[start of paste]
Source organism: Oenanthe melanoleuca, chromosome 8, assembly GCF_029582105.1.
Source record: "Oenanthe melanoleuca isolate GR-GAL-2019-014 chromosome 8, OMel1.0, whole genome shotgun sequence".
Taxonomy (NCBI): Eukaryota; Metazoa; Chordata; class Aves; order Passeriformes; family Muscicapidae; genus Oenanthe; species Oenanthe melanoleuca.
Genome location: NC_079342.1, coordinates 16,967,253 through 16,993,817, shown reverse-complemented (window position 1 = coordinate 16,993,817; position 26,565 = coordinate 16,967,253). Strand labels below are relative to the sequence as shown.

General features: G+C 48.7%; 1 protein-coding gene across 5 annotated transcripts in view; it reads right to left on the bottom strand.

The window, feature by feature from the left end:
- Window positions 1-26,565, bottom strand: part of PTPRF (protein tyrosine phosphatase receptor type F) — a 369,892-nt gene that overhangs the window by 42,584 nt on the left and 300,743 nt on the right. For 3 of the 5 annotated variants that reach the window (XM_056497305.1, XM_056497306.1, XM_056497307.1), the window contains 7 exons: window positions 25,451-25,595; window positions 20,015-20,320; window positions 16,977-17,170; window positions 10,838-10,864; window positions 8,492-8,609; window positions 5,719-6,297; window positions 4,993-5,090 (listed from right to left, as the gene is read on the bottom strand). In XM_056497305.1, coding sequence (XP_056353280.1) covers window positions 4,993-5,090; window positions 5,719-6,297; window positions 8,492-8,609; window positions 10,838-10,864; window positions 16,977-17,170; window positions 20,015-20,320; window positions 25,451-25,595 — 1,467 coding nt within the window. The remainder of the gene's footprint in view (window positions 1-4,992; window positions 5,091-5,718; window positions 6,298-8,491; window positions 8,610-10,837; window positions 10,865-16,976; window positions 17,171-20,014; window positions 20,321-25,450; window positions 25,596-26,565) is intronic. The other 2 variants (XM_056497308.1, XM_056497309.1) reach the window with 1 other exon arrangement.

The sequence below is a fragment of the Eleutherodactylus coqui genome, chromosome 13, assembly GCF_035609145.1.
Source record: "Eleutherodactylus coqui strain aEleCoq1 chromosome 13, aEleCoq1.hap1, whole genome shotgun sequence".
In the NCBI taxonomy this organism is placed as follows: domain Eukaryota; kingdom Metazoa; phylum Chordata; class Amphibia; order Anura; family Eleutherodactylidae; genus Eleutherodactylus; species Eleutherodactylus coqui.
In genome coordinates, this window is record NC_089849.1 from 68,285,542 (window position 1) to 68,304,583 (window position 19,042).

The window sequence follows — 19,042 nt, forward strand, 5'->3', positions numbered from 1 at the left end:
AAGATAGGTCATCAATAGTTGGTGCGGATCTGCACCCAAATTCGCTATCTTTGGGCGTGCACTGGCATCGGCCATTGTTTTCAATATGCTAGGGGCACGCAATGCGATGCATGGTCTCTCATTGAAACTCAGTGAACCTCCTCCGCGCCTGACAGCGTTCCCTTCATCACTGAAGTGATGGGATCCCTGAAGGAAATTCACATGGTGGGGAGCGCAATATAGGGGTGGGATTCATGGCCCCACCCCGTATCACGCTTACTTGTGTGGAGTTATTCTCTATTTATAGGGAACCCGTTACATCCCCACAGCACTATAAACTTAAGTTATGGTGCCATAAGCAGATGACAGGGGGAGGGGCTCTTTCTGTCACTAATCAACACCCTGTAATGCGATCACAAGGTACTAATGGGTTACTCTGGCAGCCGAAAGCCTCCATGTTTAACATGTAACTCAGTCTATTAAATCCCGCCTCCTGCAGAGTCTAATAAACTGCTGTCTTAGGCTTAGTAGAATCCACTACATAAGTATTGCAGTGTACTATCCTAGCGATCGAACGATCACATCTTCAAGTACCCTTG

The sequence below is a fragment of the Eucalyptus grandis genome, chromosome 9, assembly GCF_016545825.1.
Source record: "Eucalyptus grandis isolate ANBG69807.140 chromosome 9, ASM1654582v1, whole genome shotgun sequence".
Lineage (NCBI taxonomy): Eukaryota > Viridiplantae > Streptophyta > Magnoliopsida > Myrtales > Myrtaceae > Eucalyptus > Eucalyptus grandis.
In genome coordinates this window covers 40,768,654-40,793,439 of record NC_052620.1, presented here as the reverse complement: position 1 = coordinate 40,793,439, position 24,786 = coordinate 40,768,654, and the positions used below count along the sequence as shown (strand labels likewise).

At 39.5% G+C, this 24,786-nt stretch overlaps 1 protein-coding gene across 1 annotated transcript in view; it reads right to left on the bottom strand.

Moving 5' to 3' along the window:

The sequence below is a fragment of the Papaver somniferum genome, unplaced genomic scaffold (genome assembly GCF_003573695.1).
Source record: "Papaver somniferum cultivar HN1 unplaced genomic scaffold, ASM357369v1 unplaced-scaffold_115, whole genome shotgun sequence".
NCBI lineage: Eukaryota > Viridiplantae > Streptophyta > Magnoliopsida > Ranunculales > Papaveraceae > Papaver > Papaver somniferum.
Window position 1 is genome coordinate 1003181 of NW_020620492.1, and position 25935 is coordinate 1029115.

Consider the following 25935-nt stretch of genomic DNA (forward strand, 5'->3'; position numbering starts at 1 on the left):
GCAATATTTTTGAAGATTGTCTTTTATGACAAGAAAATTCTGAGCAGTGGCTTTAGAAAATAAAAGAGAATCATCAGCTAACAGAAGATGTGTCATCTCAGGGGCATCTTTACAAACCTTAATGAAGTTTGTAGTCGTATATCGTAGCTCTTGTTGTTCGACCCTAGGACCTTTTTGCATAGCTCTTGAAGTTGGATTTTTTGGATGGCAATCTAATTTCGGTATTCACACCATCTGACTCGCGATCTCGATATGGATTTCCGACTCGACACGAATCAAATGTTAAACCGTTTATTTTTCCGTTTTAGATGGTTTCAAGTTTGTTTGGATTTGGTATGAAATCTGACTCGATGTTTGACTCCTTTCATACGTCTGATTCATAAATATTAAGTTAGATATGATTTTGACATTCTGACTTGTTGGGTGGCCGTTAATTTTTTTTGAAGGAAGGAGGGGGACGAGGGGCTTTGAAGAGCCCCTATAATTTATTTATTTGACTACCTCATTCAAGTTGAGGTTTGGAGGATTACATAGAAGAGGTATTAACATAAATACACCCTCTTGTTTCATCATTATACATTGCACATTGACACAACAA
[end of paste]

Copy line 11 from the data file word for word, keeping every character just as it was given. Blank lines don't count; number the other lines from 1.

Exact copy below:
In genome coordinates, this window is record NC_089849.1 from 68,285,542 (window position 1) to 68,304,583 (window position 19,042).